Briefing for experiences, not ads: why clients need to go to SXSW

Events like SXSW can fuel creativity and innovation for brands but, Leo Burnett's global head of social and mobile and co-founder of Holler James Kirkham says that clients and brands need to experience and collaborate more closely to benefit.

To really benefit from SXSW, agencies need to start taking clients
To really benefit from SXSW, agencies need to start taking clients

This was the year I really discovered the true worth of SXSW. My inaugural experience 12 months ago was a little chaotic and confused. The sprawling layout of Austin means ‘South by Virgins’ tend to fall into panel sessions without enough prior thought, or spend more time traversing the streets between each of the venues than they do actually learning.

If you stick enough smarts into a room and nourish them with light Texan beer then chats will escalate swiftly in the best possible way

But this year was different. Armed with a packed planner and with plenty of local hook-ups it meant everything just worked out. It meant returning with a headful of ideas and creative fuel topped up to the max.

Creative fuel

There are plenty of agency folk wandering around, and you genuinely have some of the best conversations of the year. It stands to reason too; if you stick enough smarts into a room and nourish them with light Texan beer then chats will escalate swiftly in the best possible way. In fact your brain feels like it has an extreme work out, never switching off and always building on the idea of the person next to you.

Such was the excellence of the conversation that it feels right to point out that I think we all need to do this together now, as one. Like in Cannes when agencies and clients both tend to partner up together in order to learn and network, so SXSW needs to follow suit for us all. Because this stuff is important, it is the future of our industry and our working lives. The cliche and stereotype is that SXSW is some new emerging technology ideas, which are brilliant gimmicks but often fade out again. Who really remembers now Gowalla, which was the talk of the festival a few years ago, a location based application acting as competitor to Foursquare? The fact is many brands do not. Yet the influence of such a concept still has significance today in terms of mobile first behaviours for consumers.

Who really remembers now Gowalla, which was the talk of the festival a few years ago, a location based application acting as competitor to Foursquare? 

Meerkat

This year the whole town was talking about ‘Meerkat’. This video streaming application which enables you to live stream your camera to anyone who follows you takes citizen journalism on significantly. People are loving it, everyone is talking about it. But whether the application remains dominant or not is not the point. Just like in the trade hall itself where you see a million people sharing a million different ideas, 90% of which I’m not sure will see the light of day. But it is the collective effect of their influence which is most important. It is what we will all learn from and it should impact marketing plans for 2016 as of now.

Briefing for experience, not ads

This year what stood out was the feeling that we need to start looking at briefing for experiences rather than adverts. What would a brief for an ‘experience’ look like? It needs to be collaboration between client and agency where expectations are openly discussed, not blindly followed. Many have talked for a while about acts not ads. Yet in reality this comes from the rare brilliance of the creative solution which makes an act as the byproduct of its brilliance, rather than a tried and tested ‘Ad’. The latter is what, after all, would have been briefed. But if we flip this and talk about the briefing itself, then It feels like we’re moving the momentum forward. This cannot be done solely by agency folk, it requires the buy-in and endorsement and joined up enthusiasm of  clever brands too.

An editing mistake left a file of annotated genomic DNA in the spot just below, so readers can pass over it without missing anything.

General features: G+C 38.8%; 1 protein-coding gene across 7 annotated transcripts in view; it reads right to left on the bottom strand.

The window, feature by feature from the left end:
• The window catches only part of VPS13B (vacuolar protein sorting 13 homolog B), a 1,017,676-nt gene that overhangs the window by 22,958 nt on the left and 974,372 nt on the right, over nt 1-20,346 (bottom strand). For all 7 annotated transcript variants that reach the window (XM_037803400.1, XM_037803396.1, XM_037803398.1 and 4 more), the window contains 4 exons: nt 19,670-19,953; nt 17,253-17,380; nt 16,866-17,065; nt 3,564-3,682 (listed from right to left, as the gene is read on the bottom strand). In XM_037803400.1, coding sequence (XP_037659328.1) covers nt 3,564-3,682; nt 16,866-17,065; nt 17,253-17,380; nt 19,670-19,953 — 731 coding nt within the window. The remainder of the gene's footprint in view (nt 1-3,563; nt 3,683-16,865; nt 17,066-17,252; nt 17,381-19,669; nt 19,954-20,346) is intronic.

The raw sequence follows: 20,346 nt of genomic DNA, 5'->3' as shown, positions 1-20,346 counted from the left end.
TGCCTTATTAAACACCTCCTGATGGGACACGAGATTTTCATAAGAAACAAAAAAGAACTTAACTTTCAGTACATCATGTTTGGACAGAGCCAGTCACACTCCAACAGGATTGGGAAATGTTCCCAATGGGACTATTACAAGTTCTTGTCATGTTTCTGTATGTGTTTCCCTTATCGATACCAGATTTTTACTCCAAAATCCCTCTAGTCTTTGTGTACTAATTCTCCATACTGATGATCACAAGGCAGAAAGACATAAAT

Briefing for experiences, not ads, means we really get under the skin of future communications. We can still think about 30 second experiences, but not just 30 second TV spots

Briefing for experiences, not ads, means we really get under the skin of future communications. We can still think about 30 second experiences, but not just 30 second TV spots. Experiences mean living in the moment. The experience could mean live activations or building up to the experience too. They mean telling people about the experience and disseminating the content from it.

Disappear into the ether

The right combination of clients and agencies will mean we all start sharing these fabulous eureka moments together. We’re all part of the shared cited conversation and quickly evolve observations into considered thoughts through to incredible new ideas. All of these people will be on their 10 hour flights home to the UK, pounding at their laptops with a greater understanding how to advance their own spheres of marketing or advertising communications. Whereas the best we currently get is a small amount of agency folk showing the top 5 things they learned, which disappear into the ether. This would mean actual working streams between clients and agencies can develop the moment you touch down on terra firma and plans can be actioned almost immediately.

The conversation around SXSW and the energy within the festival is something to embrace by all of us. Only by attending now together and acting as partners will we fully be able to further our collective thinking and start getting to where we all really want to go.

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